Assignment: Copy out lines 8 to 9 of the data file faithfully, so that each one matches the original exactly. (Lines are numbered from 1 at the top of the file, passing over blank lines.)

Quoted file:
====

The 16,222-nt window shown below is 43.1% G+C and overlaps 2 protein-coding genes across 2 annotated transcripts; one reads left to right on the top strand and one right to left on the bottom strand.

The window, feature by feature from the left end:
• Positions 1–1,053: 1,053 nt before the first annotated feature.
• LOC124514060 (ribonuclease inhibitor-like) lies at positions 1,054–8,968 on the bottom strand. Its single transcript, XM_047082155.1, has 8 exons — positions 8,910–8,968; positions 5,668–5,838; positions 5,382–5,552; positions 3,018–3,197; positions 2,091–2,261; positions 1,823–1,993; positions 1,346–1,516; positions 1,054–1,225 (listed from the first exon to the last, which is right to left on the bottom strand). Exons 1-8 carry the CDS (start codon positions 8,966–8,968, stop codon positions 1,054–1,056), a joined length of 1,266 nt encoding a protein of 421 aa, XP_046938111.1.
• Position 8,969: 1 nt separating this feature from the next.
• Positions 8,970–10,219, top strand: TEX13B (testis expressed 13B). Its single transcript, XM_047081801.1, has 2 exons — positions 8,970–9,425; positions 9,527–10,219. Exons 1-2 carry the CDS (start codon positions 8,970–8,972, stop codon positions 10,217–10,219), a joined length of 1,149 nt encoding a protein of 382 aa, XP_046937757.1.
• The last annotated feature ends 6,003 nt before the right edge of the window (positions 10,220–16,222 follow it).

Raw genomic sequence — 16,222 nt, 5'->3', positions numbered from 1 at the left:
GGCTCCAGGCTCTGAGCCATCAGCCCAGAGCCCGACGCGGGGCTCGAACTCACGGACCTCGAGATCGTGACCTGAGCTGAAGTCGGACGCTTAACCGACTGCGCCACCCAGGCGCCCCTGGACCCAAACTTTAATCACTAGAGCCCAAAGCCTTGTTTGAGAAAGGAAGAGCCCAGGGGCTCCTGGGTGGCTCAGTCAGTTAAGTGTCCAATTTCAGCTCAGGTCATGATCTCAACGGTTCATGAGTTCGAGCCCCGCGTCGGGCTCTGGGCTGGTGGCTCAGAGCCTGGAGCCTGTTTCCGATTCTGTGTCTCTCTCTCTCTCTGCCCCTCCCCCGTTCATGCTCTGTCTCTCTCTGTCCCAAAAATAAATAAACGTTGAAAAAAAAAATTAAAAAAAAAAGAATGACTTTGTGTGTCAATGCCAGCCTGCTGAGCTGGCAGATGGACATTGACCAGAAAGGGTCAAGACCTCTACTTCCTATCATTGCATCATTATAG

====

Raw genomic sequence — 16,222 nt, 5'->3', positions numbered from 1 at the left:
GGCTCCAGGCTCTGAGCCATCAGCCCAGAGCCCGACGCGGGGCTCGAACTCACGGACCTCGAGATCGTGACCTGAGCTGAAGTCGGACGCTTAACCGACTGCGCCACCCAGGCGCCCCTGGACCCAAACTTTAATCACTAGAGCCCAAAGCCTTGTTTGAGAAAGGAAGAGCCCAGGGGCTCCTGGGTGGCTCAGTCAGTTAAGTGTCCAATTTCAGCTCAGGTCATGATCTCAACGGTTCATGAGTTCGAGCCCCGCGTCGGGCTCTGGGCTGGTGGCTCAGAGCCTGGAGCCTGTTTCCGATTCTGTGTCTCTCTCTCTCTCTGCCCCTCCCCCGTTCATGCTCTGTCTCTCTCTGTCCCAAAAATAAATAAACGTTGAAAAAAAAAATTAAAAAAAAAAGAATGACTTTGTGTGTCAATGCCAGCCTGCTGAGCTGGCAGATGGACATTGACCAGAAAGGGTCAAGACCTCTACTTCCTATCATTGCATCATTATAG